Thus, by combining the stereo constraints on dual camera interaxial separation and convergence with a linearized temporal interpolation as described above, a comfortable viewing experience may be provided even in the context of real-time applications where camera and object movement may be user-controlled and unpredictable. This may be demonstrated in a specific scene progression example, as shown in FIGS. 4A and 4B.
FIG. 4A presents an exemplary progression of a virtual scene. Within virtual environment 400, a virtual stereoscopic camera may pan from position 410 a, to position 410 b, and to position 410 c. When the camera reaches near position 410 b, object 420 may suddenly appear close within the view of the virtual camera, resulting in a significant and discontinuous change in the minimum depth of the scene. As the camera moves towards position 410 c, and object 420 is no longer in view of the virtual camera, the minimum depth again suddenly changes, as reflected in the values for c1 shown in FIG. 4B.
FIG. 4B presents comparisons of an unconstrained and a constrained optimized stereoscopic camera for the virtual scene of FIG. 4A. At time t1, the virtual camera in FIG. 4A may begin including object 420 in the camera view, resulting in a sudden change to the minimum scene depth c1, as shown. If the stereoscopic parameters b and ccvg are kept constant, or uncontrolled without constraints, the perceived minimum depth z also suddenly changes at t1. However, if the stereoscopic parameters b and ccvg are constrained with temporal interpolation as described above and shown in FIG. 4B, the perceived minimum depth z changes, but also transitions smoothly and linearly back to its previous value prior to t1. Large disparities over long periods of time are thus advantageously avoided, and perceived depth is kept approximately constant over time. Similarly, when object 420 departs from the camera view at time t2, the perceived minimum depth z changes but smoothly and linearly returns to its previous value.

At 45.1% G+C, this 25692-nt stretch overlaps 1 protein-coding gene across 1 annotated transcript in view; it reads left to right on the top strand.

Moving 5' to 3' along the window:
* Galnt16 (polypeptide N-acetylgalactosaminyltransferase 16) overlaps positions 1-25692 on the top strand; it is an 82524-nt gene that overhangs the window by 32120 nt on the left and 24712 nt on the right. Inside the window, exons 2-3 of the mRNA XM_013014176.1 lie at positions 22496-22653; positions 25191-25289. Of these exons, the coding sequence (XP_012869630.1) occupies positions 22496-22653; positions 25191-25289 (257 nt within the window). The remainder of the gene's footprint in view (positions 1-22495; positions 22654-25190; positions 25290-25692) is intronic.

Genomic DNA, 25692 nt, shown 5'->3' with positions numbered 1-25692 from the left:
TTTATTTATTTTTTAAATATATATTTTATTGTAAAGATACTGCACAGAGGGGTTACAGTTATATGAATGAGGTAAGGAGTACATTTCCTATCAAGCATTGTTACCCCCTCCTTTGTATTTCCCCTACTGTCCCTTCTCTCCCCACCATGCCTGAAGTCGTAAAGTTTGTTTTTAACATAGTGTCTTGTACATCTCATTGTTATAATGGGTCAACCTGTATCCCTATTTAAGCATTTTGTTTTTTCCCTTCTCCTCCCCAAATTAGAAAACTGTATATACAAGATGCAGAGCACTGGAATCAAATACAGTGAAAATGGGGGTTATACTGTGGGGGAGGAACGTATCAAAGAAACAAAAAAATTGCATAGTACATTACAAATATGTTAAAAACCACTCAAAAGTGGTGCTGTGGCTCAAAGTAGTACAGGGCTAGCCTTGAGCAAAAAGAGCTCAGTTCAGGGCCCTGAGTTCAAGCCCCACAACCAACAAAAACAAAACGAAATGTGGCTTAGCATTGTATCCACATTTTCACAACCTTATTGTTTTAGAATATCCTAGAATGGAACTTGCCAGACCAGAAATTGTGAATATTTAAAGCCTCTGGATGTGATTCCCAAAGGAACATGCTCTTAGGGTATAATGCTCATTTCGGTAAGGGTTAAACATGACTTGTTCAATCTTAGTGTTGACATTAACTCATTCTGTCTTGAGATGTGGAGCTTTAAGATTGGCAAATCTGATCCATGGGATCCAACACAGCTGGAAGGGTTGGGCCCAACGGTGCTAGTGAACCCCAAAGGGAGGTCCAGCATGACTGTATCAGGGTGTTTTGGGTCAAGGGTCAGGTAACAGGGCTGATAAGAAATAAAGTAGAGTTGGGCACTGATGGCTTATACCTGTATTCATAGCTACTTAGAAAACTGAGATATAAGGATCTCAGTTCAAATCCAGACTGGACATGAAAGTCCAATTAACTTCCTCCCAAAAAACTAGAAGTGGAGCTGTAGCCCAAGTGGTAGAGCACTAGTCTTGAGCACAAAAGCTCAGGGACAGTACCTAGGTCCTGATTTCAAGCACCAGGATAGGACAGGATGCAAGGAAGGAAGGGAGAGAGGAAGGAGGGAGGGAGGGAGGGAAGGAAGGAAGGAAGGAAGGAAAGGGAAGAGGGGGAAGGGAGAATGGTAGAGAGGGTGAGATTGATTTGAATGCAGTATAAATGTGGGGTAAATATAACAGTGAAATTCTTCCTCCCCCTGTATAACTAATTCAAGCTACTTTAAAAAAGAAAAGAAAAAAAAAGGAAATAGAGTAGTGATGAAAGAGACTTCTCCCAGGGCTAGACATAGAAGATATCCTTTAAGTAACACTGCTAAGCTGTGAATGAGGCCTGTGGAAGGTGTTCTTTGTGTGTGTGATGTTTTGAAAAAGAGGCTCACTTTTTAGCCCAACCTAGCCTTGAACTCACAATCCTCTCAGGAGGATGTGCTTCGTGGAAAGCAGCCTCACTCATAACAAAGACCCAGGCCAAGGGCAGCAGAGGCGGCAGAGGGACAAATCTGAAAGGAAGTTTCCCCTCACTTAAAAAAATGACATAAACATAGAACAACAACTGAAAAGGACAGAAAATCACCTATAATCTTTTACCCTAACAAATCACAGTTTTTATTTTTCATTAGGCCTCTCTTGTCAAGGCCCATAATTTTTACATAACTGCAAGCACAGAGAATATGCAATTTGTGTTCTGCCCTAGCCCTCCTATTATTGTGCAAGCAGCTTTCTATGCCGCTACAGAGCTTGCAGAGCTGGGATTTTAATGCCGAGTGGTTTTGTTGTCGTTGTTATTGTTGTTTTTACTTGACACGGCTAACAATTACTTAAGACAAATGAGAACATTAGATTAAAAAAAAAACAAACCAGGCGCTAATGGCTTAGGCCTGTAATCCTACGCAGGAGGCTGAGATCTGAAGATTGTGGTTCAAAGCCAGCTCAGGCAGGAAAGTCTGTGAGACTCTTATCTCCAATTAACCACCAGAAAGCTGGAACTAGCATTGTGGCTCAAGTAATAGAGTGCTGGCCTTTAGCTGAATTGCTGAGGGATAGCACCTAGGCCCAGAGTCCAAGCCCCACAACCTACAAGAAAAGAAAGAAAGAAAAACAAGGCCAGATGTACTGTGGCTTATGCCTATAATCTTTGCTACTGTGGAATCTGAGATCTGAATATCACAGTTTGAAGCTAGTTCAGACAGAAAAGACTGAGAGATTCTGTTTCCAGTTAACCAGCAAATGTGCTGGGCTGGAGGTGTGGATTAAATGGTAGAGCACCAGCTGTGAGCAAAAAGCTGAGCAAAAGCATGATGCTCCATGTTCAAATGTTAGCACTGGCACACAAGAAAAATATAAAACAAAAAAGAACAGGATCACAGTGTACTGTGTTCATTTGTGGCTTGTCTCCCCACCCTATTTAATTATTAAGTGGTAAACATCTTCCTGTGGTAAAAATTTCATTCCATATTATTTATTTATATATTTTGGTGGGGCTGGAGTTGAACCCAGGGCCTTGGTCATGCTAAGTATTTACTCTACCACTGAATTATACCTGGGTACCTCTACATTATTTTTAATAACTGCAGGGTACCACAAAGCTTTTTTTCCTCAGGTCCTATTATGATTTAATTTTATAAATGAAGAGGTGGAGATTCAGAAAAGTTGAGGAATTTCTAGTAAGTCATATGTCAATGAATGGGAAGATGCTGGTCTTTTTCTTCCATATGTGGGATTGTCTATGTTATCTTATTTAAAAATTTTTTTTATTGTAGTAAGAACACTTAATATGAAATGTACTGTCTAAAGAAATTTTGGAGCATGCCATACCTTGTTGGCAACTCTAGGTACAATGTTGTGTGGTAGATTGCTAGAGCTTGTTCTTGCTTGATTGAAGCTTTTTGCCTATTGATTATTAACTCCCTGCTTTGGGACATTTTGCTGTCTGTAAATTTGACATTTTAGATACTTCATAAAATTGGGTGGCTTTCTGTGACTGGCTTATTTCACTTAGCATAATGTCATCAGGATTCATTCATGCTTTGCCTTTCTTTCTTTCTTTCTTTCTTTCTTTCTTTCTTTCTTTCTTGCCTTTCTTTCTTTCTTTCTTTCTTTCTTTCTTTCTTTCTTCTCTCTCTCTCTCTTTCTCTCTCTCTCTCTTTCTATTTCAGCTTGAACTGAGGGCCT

To implement the stereoscopic constraints with temporal interpolation, the following pseudocode algorithm may be utilized, which is executed for every frame t:
|Algorithm 1 Stereo Parameter Update |
| ||1: procedure UPDATESTEREOPARAMETER(bt−1 , ccvg t−1) |
| ||2: ||[c1 t , c2 t] ← getSceneDepthRange( ) |
| ||3: ||[z0 t , z1 t] ← mapDepth(c1 t , c2 t, bt−1 , ccvg t−1) |
| ||4: ||α ← computeAlpha(Δt , ν) |
| ||5: ||[d0 , d1] ← transform(Ilin, z0 t, z1 t , α) |
| ||6: ||[bt , ccvg t] ← constrainParameter(c0 t, c1 t , d0, d1) |
| ||7: ||return [bt , ccvg t] |
Inputs to the algorithm in line (1) are the stereo parameters from the prior frame, bt−1
and ccvg t−1
which are updated and returned as stereo parameters for the present frame, bt
and ccvg t
. First, the scene depth range is calculated for the present frame in line (2). This may be calculated efficiently using min-max reduction passes of the depth buffer on the GPU, as referenced in Oskam, et al. Using this scene depth range, the new perceived depth range is calculated using the stereo parameters from the prior frame via equation (3) in line (3). Given a target depth range [z0 t0